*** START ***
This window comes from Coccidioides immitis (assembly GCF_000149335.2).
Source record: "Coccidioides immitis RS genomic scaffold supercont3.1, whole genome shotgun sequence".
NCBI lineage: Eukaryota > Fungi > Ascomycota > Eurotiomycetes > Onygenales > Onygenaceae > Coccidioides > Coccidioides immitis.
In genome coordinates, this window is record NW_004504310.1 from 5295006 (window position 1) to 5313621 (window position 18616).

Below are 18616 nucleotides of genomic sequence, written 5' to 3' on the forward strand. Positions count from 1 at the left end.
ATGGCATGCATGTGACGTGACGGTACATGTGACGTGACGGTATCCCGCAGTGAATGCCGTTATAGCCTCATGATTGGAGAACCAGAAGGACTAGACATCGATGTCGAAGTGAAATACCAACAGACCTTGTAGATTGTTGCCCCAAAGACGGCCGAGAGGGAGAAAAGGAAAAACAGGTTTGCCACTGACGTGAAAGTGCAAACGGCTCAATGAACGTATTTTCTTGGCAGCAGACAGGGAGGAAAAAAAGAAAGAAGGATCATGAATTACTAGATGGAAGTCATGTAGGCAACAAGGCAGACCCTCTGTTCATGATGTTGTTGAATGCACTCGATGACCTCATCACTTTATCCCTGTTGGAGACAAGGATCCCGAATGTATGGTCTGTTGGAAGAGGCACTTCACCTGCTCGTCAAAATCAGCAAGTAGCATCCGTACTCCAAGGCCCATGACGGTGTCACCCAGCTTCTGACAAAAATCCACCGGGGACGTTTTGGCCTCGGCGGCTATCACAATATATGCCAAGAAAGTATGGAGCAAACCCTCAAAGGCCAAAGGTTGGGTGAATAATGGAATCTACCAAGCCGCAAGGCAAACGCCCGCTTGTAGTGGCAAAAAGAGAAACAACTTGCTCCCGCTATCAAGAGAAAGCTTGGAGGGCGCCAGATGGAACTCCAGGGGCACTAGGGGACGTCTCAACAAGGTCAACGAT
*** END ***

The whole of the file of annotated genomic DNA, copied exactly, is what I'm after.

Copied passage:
This window comes from Coccidioides immitis (assembly GCF_000149335.2).
Source record: "Coccidioides immitis RS genomic scaffold supercont3.1, whole genome shotgun sequence".
NCBI lineage: Eukaryota > Fungi > Ascomycota > Eurotiomycetes > Onygenales > Onygenaceae > Coccidioides > Coccidioides immitis.
In genome coordinates, this window is record NW_004504310.1 from 5295006 (window position 1) to 5313621 (window position 18616).

Below are 18616 nucleotides of genomic sequence, written 5' to 3' on the forward strand. Positions count from 1 at the left end.
ATGGCATGCATGTGACGTGACGGTACATGTGACGTGACGGTATCCCGCAGTGAATGCCGTTATAGCCTCATGATTGGAGAACCAGAAGGACTAGACATCGATGTCGAAGTGAAATACCAACAGACCTTGTAGATTGTTGCCCCAAAGACGGCCGAGAGGGAGAAAAGGAAAAACAGGTTTGCCACTGACGTGAAAGTGCAAACGGCTCAATGAACGTATTTTCTTGGCAGCAGACAGGGAGGAAAAAAAGAAAGAAGGATCATGAATTACTAGATGGAAGTCATGTAGGCAACAAGGCAGACCCTCTGTTCATGATGTTGTTGAATGCACTCGATGACCTCATCACTTTATCCCTGTTGGAGACAAGGATCCCGAATGTATGGTCTGTTGGAAGAGGCACTTCACCTGCTCGTCAAAATCAGCAAGTAGCATCCGTACTCCAAGGCCCATGACGGTGTCACCCAGCTTCTGACAAAAATCCACCGGGGACGTTTTGGCCTCGGCGGCTATCACAATATATGCCAAGAAAGTATGGAGCAAACCCTCAAAGGCCAAAGGTTGGGTGAATAATGGAATCTACCAAGCCGCAAGGCAAACGCCCGCTTGTAGTGGCAAAAAGAGAAACAACTTGCTCCCGCTATCAAGAGAAAGCTTGGAGGGCGCCAGATGGAACTCCAGGGGCACTAGGGGACGTCTCAACAAGGTCAACGAT